He has his most famous encounter with the 16th hole in the third round of the 1975 PGA Championship. Three back of Australian Bruce Crampton, who shot a then course-record 63 in the second round, Nicklaus shot 67 that day to Crampton’s 74 but it’s his par on the 16th with a penalty shot, no shot from the fairway and a 20-foot par-saving putt that’s remembered.
(The tournament chairman for the PGA that year was Don Padgett, who would become PGA of America president in 1977-78. His son, Don II, become Firestone’s pro in 1979 and later became director of golf and eventually general manager. He later became president of Pinehurst Resort where his late father served as director of golf in the 1990.
Today, Don Padgett III is executive director of the Bridgestone Invitational.)
Jack Nicklaus did win the American Golf Classic, four of the old four man World Series of Golf tournaments including the first two plus the first expanded WSOG event in 1976, but it was the 1958 Rubber City Open, now 60 years ago, that was his first exposure to PGA Tour golf and Firestone’s South Course.
Still an amateur and a student at Ohio State and playing on a sponsor’s exemption. Palmer, who won his first Masters that year, was the defending champion and U.S. Open winner Tommy Bolt, winner of the inaugural event some 65 years ago, was also in the field.
Art Wall won the tournament with a 269. Nicklaus shot a respectable 7-under 277 to tie for15th. (Par was 71 that year.) But after a second round 66, Nicklaus was in second place with a shot behind leader Wall. A third round 76 while paired with Bolt killed Nicklaus’ chance for a Cinderella ending. Bolt shot 274 with Charlie Sifford, Nicklaus’s first round playing partner, at 275 and Palmer at 276.
By that way, Wall’s winning check was for $22,000. For the 1960 PGA, it was only $11,000. Al Geiberger earned $25,000 when he won the 1966 PGA, a tournament remembered more for what happened after when former British Open (and Cleveland Open winner) Tony Lema, his wife and their pilot died the in crash on a private plane flying for Akron to a corporate outing in Illinois.
Nicklaus got $45,000 for his ’75 PGA victory but $100,000 when he won the expanded field WSOG in 1976, his last victory at Firestone.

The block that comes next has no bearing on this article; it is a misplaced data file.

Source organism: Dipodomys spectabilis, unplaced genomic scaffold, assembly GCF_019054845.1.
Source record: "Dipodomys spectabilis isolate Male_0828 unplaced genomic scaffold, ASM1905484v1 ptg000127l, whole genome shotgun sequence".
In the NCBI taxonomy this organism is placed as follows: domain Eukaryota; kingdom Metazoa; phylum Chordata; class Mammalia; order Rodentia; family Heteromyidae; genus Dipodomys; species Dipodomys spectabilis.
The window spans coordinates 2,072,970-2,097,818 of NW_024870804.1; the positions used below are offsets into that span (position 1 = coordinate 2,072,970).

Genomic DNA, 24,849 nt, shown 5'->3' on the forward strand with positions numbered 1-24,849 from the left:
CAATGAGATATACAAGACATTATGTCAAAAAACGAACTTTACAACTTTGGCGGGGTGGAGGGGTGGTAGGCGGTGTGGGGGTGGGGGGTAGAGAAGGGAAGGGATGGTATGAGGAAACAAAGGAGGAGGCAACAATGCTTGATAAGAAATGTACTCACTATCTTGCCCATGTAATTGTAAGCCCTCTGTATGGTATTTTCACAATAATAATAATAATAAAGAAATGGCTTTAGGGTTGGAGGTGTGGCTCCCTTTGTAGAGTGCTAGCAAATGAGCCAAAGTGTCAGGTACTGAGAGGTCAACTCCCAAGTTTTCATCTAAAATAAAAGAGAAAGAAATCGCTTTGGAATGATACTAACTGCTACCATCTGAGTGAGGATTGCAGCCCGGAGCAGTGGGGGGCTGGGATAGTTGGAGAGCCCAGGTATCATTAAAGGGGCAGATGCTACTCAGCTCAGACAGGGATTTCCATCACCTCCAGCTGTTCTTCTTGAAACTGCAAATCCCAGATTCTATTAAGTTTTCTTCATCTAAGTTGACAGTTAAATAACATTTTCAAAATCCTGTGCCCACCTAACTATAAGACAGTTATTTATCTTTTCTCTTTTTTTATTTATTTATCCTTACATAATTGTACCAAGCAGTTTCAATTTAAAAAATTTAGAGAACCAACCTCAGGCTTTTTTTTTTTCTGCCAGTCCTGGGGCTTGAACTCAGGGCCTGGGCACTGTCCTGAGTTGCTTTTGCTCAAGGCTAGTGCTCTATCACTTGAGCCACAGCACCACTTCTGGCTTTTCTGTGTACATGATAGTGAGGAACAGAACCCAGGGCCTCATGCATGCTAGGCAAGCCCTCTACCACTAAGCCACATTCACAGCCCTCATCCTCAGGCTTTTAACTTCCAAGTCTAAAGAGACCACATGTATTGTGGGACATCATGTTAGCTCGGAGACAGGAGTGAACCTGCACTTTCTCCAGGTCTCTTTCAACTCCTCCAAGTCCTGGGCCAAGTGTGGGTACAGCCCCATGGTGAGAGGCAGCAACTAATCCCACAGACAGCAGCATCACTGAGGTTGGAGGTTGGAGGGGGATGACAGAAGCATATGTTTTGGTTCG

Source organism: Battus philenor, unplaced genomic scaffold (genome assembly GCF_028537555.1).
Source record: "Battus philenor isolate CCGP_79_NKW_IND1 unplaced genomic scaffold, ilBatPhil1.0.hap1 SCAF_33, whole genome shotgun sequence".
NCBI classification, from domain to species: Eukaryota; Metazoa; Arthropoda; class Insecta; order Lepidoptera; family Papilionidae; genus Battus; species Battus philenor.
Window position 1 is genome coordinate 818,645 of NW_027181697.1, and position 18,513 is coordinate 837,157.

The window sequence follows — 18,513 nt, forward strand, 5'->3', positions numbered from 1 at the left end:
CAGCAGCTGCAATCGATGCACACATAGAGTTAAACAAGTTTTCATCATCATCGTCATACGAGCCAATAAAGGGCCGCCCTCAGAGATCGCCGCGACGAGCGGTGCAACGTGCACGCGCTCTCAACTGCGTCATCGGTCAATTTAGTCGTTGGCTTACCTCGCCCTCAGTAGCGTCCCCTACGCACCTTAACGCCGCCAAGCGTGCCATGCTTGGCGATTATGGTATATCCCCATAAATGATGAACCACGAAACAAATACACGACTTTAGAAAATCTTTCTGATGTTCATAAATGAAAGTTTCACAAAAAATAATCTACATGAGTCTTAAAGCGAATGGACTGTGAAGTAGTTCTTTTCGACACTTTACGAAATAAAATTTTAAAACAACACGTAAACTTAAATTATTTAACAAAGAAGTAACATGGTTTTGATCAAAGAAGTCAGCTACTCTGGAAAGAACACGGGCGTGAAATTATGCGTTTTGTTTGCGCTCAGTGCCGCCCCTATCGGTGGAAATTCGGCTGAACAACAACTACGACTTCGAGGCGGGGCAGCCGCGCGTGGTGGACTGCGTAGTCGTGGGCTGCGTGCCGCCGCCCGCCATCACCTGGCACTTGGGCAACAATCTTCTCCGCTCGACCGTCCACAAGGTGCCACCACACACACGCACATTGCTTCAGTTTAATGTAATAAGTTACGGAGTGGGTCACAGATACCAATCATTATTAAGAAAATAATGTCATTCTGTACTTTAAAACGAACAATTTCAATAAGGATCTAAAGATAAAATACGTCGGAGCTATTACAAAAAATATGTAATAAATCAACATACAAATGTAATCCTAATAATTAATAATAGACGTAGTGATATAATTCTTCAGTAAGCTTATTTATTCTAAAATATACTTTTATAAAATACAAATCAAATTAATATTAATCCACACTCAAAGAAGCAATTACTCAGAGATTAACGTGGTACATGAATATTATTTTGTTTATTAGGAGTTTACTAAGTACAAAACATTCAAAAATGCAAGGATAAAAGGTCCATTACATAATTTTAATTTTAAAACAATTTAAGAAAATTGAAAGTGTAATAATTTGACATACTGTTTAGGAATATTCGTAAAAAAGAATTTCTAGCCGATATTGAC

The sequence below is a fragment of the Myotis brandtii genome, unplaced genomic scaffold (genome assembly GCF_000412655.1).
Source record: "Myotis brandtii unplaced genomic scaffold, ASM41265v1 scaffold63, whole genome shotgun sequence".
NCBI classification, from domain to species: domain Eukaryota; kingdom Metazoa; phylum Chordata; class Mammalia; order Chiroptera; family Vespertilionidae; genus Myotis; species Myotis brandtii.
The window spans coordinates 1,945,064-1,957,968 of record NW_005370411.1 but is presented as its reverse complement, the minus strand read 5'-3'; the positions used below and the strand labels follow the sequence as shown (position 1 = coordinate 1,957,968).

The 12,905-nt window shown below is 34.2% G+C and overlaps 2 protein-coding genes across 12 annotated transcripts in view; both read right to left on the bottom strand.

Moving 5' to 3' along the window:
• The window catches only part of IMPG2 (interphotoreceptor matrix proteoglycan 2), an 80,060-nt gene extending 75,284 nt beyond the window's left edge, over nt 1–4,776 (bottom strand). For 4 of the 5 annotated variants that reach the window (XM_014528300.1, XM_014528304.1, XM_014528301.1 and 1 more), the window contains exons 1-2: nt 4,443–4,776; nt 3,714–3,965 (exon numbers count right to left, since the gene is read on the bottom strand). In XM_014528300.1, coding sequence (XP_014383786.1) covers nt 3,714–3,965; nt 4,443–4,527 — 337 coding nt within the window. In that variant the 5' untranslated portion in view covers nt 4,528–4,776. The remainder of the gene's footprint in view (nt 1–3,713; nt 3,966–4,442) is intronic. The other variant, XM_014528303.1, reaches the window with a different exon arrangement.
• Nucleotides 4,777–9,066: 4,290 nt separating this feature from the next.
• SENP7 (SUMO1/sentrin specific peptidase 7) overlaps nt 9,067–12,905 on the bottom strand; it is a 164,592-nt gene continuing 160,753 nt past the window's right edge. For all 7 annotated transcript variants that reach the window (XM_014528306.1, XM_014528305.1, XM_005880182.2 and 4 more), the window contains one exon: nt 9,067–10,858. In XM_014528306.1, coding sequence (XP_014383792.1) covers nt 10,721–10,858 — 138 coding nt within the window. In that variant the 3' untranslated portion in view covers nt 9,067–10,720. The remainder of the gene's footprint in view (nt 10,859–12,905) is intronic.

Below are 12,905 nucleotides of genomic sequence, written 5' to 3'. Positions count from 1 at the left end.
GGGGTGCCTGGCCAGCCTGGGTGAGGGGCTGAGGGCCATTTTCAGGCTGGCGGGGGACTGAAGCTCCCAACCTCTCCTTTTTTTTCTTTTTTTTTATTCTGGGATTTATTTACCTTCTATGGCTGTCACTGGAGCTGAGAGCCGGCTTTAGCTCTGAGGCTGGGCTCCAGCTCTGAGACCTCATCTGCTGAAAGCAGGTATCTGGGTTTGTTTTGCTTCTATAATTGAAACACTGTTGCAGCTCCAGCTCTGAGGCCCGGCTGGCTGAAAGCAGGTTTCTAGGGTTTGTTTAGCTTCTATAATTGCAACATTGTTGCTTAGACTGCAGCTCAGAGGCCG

It’s doubtful that any player took better advantage of winning at Firestone than Nick Price.
He came into the 1983 WSOG as a virtual unknown having won the South African Order of Merit. He became the tournament’s first wire-to-wire winner, defeating Nicklaus by four shots. The $100,000 first prize was nice but better was the 10 year exemption that went to the winner and helped launch a World Golf Hall of Fame career for the three-time major champion. The exemption was important because it would be eight years before Price won his second Tour title.
Thanks to Price’s WSOG victory the world also got to know his golf instructor – a fellow named David Leadbetter.
The days of typewriters clanging away in the press tent are gone. So are the days on the tent flooding during rain storms one time forcing then golf course superintendent Jim Loke to commandeer a shuttle van so he could back it into the tent’s front door to driver reporters, staff members and tournament volunteers only about 25 feet but through six inches of water.
The cart barn was too far from the locker room and 18th green and only had a half bathroom. It had air conditioning when the garage doors were open
The locker room set up was unusual but required lots of temporary electrical outlets and phone lines. There was easy access to players, those who did use the locker room, weren’t more that 50 feet away, but women staffers, reporters and volunteers needed to good downstairs to find a bathroom.
Can’t help but wonder what the old timers like Bertie Way, Robert Trent Jones and former winners like Tommy Bolt, Art Wall, Frank Beard and Jerry Heard would think of the place now.